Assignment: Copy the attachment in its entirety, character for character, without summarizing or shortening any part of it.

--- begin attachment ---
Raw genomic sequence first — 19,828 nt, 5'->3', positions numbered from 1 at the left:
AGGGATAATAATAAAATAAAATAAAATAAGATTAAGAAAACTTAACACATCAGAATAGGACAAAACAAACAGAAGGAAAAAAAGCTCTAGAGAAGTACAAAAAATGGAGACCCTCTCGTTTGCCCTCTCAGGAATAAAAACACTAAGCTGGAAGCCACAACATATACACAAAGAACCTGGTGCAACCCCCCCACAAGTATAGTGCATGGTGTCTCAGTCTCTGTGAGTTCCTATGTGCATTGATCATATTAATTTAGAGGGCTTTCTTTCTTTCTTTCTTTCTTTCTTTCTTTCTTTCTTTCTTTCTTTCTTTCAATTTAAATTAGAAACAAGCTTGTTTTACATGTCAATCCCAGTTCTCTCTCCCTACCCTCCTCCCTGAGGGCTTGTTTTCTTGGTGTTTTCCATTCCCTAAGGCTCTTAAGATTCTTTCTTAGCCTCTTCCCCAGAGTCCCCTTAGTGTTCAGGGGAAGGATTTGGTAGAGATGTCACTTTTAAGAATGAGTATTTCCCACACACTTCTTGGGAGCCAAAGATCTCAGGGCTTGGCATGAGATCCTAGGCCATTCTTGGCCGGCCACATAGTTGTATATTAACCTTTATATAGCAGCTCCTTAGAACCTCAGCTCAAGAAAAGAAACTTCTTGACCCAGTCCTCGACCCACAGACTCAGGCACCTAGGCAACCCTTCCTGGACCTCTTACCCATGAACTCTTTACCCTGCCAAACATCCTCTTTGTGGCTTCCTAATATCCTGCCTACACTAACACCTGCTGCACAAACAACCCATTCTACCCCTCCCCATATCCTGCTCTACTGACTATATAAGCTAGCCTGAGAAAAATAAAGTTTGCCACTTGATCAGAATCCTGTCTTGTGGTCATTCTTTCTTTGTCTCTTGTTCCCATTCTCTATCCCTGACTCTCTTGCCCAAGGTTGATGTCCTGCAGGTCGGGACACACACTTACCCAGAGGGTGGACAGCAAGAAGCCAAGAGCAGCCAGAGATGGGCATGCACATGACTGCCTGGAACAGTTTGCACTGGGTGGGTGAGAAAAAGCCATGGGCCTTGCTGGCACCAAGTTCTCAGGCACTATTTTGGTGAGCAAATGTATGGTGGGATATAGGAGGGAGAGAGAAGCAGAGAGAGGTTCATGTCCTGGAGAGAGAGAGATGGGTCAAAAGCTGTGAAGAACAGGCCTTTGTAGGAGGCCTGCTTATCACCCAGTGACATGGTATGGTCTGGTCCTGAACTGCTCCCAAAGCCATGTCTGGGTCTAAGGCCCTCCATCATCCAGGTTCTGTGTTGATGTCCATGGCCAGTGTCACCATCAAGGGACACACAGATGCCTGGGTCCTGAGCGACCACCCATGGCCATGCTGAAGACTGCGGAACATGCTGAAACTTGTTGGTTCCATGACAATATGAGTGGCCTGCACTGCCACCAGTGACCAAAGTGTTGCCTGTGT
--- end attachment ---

Raw genomic sequence first — 19,828 nt, 5'->3', positions numbered from 1 at the left:
AGGGATAATAATAAAATAAAATAAAATAAGATTAAGAAAACTTAACACATCAGAATAGGACAAAACAAACAGAAGGAAAAAAAGCTCTAGAGAAGTACAAAAAATGGAGACCCTCTCGTTTGCCCTCTCAGGAATAAAAACACTAAGCTGGAAGCCACAACATATACACAAAGAACCTGGTGCAACCCCCCCACAAGTATAGTGCATGGTGTCTCAGTCTCTGTGAGTTCCTATGTGCATTGATCATATTAATTTAGAGGGCTTTCTTTCTTTCTTTCTTTCTTTCTTTCTTTCTTTCTTTCTTTCTTTCTTTCAATTTAAATTAGAAACAAGCTTGTTTTACATGTCAATCCCAGTTCTCTCTCCCTACCCTCCTCCCTGAGGGCTTGTTTTCTTGGTGTTTTCCATTCCCTAAGGCTCTTAAGATTCTTTCTTAGCCTCTTCCCCAGAGTCCCCTTAGTGTTCAGGGGAAGGATTTGGTAGAGATGTCACTTTTAAGAATGAGTATTTCCCACACACTTCTTGGGAGCCAAAGATCTCAGGGCTTGGCATGAGATCCTAGGCCATTCTTGGCCGGCCACATAGTTGTATATTAACCTTTATATAGCAGCTCCTTAGAACCTCAGCTCAAGAAAAGAAACTTCTTGACCCAGTCCTCGACCCACAGACTCAGGCACCTAGGCAACCCTTCCTGGACCTCTTACCCATGAACTCTTTACCCTGCCAAACATCCTCTTTGTGGCTTCCTAATATCCTGCCTACACTAACACCTGCTGCACAAACAACCCATTCTACCCCTCCCCATATCCTGCTCTACTGACTATATAAGCTAGCCTGAGAAAAATAAAGTTTGCCACTTGATCAGAATCCTGTCTTGTGGTCATTCTTTCTTTGTCTCTTGTTCCCATTCTCTATCCCTGACTCTCTTGCCCAAGGTTGATGTCCTGCAGGTCGGGACACACACTTACCCAGAGGGTGGACAGCAAGAAGCCAAGAGCAGCCAGAGATGGGCATGCACATGACTGCCTGGAACAGTTTGCACTGGGTGGGTGAGAAAAAGCCATGGGCCTTGCTGGCACCAAGTTCTCAGGCACTATTTTGGTGAGCAAATGTATGGTGGGATATAGGAGGGAGAGAGAAGCAGAGAGAGGTTCATGTCCTGGAGAGAGAGAGATGGGTCAAAAGCTGTGAAGAACAGGCCTTTGTAGGAGGCCTGCTTATCACCCAGTGACATGGTATGGTCTGGTCCTGAACTGCTCCCAAAGCCATGTCTGGGTCTAAGGCCCTCCATCATCCAGGTTCTGTGTTGATGTCCATGGCCAGTGTCACCATCAAGGGACACACAGATGCCTGGGTCCTGAGCGACCACCCATGGCCATGCTGAAGACTGCGGAACATGCTGAAACTTGTTGGTTCCATGACAATATGAGTGGCCTGCACTGCCACCAGTGACCAAAGTGTTGCCTGTGT